There was a time, not long ago, when fans of a series could look at their shelves with pride.  They had a continuous run, from #1 through to #100, #200, and beyond; and fans of stronger series could happily discuss the merits of, say, ‘Uncanny X-Men #303’ or ‘Avengers #408’.

That time is long gone.

Nowadays, even the strongest of series – even the mightiest of brands – never really leaves the double-figures.  ‘Avengers’?  The series will end with Jonathan Hickman’s run, presumably to be relaunched as a plethora of titles.  ‘Uncanny X-Men’?  Sure, the cumulative anniversary of #600 will be respected, but otherwise the current run will end only in its #30s.

Uncanny X-Men 600

Long-time fans grumble and fume over it, irritated that their favourite series are forever being relaunched.  But what few fans do is ask why this is happening.

The answer, of course, begins in sales.  It’s a matter of historical fact that, all things being equal, a #1 sells better than a #2, a #3, or a #303.  And so it’s tempting to assume that, money being involved in this, this is nothing more than a marketing gimmick.  But to say that is to do a disservice to marketing, and also to misunderstand just what comic books have done.

Case in point: In the aftermath of ‘Avengers Versus X-Men’, Marvel relaunched countless series.  ‘Avengers’, ‘All-New X-Men’, ‘New Avengers’, ‘Uncanny X-Men’ (albeit delayed); so many of Marvel’s flagship titles were relaunched at this point, with fresh #1 issues.

All-New X-Men 1

But what most fans haven’t really thought about is that, at the very same time, the creative teams were changed.

A #1 issue is really a sales pitch, you see.  When a comic-book company produces a #1, with a new creative team in place, this is their big chance to sell you on what they’re doing.  So a strong first issue is one that sells you on the idea, the concept, the writing style, and the art.  A strong first issue is one that sells you on the rest of the series, and makes you want to stick around buying the rest of the run.  A #1 simply guarantees that the creative team will get the maximum chance to make their pitch.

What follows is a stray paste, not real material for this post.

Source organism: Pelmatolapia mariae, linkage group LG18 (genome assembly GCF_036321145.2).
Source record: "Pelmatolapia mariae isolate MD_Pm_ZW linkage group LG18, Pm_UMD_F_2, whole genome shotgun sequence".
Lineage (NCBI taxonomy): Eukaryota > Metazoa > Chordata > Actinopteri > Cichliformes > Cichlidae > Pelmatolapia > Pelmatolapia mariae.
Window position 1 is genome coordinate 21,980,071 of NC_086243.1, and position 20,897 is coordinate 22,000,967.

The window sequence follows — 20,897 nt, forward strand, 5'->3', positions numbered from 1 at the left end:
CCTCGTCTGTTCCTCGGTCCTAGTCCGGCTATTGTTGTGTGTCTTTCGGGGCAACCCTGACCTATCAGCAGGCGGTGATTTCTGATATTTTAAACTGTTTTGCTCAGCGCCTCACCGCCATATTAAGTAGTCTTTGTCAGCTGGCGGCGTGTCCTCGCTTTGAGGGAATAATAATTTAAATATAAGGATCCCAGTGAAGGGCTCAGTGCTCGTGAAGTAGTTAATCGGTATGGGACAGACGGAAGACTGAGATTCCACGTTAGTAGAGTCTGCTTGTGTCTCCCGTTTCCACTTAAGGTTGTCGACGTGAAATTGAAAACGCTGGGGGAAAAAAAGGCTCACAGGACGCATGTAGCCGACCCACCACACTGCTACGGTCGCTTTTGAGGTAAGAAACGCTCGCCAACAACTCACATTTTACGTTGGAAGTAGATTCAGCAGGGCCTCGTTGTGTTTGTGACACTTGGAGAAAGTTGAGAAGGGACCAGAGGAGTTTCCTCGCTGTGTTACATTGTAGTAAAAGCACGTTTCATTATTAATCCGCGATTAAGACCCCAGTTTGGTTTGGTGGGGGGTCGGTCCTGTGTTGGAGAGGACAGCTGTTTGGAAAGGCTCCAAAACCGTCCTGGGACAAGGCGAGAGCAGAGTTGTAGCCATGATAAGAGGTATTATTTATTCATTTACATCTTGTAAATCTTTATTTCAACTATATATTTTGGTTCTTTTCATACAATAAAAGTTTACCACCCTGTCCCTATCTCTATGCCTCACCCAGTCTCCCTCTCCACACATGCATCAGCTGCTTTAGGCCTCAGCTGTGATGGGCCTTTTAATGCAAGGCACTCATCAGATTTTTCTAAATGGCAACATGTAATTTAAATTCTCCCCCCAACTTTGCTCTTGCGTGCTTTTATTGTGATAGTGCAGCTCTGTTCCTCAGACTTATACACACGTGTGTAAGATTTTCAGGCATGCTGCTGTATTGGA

There’s another aspect to this, though, and it’s a reason fans should be OK with this approach.  Because they’re running a new series, this allows the incoming creative team to have something of a ‘fresh start’.  The advantage becomes clear when you look back at Steve Siegel’s run on ‘Uncanny X-Men’; he took over at the end of an arc with #350, and his writing was forever being distorted by editorial whimsy and a requirement to fit in with what had been done before.  In contrast, cast your eye to Jonathan Hickman’s run on ‘Avengers’, which began by completely restructuring the team roster and establishing whole new themes, or to his ‘New Avengers’, which kicked off the Incursion arc and focused in on the Illuminati.  As part of an ongoing series, those new focuses would have felt disruptive.  As the sales pitches for some whole new runs, they really worked, and gave the creative teams the freedom to explore their own ideas.

So, yeah, the fact is few series are likely to run into the treble-figures anymore.  But that might actually be a good thing.

What do you think?

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